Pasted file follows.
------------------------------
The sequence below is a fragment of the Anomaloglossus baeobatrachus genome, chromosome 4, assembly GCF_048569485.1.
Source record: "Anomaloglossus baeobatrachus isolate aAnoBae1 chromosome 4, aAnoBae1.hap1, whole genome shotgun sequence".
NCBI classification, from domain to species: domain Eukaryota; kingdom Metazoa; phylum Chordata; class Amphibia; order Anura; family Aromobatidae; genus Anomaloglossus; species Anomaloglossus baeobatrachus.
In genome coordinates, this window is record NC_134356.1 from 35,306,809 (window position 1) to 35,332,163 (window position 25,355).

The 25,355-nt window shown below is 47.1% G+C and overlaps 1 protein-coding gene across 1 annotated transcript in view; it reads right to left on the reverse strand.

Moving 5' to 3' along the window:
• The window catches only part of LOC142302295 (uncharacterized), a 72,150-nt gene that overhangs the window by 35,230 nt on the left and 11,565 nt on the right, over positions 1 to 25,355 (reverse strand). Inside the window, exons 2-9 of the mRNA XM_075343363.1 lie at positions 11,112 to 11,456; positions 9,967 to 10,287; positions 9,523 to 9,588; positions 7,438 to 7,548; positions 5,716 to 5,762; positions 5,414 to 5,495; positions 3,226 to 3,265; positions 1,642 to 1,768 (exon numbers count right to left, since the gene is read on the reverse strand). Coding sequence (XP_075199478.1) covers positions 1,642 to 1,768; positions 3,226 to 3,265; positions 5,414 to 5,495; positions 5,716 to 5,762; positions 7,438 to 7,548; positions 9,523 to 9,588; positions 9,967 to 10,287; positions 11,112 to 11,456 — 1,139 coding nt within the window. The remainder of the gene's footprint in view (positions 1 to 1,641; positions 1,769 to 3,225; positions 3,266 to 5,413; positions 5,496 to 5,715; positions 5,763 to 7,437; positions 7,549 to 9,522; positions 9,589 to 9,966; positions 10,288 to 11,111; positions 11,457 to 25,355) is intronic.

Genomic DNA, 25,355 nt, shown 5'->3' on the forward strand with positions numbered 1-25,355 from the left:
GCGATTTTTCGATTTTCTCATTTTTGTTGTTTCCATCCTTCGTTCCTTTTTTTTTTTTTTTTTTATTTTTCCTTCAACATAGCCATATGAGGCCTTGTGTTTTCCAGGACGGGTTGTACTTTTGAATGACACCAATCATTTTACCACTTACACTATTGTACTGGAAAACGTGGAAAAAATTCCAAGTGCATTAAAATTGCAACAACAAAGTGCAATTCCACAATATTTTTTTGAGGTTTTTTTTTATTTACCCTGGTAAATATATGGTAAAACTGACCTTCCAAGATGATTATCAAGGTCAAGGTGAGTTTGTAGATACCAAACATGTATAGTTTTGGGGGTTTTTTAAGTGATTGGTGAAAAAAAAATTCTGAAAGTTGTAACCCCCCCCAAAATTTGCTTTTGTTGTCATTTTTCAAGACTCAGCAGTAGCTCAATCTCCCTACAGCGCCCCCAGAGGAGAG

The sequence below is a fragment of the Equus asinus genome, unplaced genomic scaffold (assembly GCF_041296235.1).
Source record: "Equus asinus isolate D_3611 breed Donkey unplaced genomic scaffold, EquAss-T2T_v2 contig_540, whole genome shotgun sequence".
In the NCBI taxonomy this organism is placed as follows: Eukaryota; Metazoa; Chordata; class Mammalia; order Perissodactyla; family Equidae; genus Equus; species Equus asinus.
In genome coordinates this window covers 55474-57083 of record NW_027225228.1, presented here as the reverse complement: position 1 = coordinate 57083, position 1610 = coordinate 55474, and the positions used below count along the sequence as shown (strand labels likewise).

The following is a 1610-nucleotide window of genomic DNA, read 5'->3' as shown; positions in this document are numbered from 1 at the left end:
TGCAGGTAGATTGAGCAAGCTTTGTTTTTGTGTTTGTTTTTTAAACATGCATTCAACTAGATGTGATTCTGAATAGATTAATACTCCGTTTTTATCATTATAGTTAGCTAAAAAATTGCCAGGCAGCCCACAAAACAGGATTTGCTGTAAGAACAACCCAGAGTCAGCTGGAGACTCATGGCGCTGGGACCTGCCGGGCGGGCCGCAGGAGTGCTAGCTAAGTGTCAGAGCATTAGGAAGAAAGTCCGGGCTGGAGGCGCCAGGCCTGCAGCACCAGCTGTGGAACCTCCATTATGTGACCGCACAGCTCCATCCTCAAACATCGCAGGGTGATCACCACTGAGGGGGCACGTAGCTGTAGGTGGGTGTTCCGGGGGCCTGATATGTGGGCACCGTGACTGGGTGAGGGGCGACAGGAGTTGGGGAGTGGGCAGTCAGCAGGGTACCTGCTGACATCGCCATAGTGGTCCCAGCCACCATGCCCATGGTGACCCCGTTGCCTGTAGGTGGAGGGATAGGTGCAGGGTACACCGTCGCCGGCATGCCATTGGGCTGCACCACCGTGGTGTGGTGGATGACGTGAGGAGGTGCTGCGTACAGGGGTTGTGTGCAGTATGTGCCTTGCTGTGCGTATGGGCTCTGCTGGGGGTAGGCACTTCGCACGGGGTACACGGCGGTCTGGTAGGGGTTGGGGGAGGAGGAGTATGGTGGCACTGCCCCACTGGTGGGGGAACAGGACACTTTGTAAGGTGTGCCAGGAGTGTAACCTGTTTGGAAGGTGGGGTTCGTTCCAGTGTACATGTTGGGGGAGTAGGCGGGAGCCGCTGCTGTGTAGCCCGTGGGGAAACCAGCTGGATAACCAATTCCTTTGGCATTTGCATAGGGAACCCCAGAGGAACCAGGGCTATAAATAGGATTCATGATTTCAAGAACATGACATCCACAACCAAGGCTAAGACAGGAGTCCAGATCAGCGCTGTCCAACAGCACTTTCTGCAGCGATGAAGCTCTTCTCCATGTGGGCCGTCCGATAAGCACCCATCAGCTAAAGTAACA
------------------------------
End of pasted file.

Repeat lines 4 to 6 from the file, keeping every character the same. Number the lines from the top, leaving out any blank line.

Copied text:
In genome coordinates, this window is record NC_134356.1 from 35,306,809 (window position 1) to 35,332,163 (window position 25,355).

The 25,355-nt window shown below is 47.1% G+C and overlaps 1 protein-coding gene across 1 annotated transcript in view; it reads right to left on the reverse strand.

Moving 5' to 3' along the window: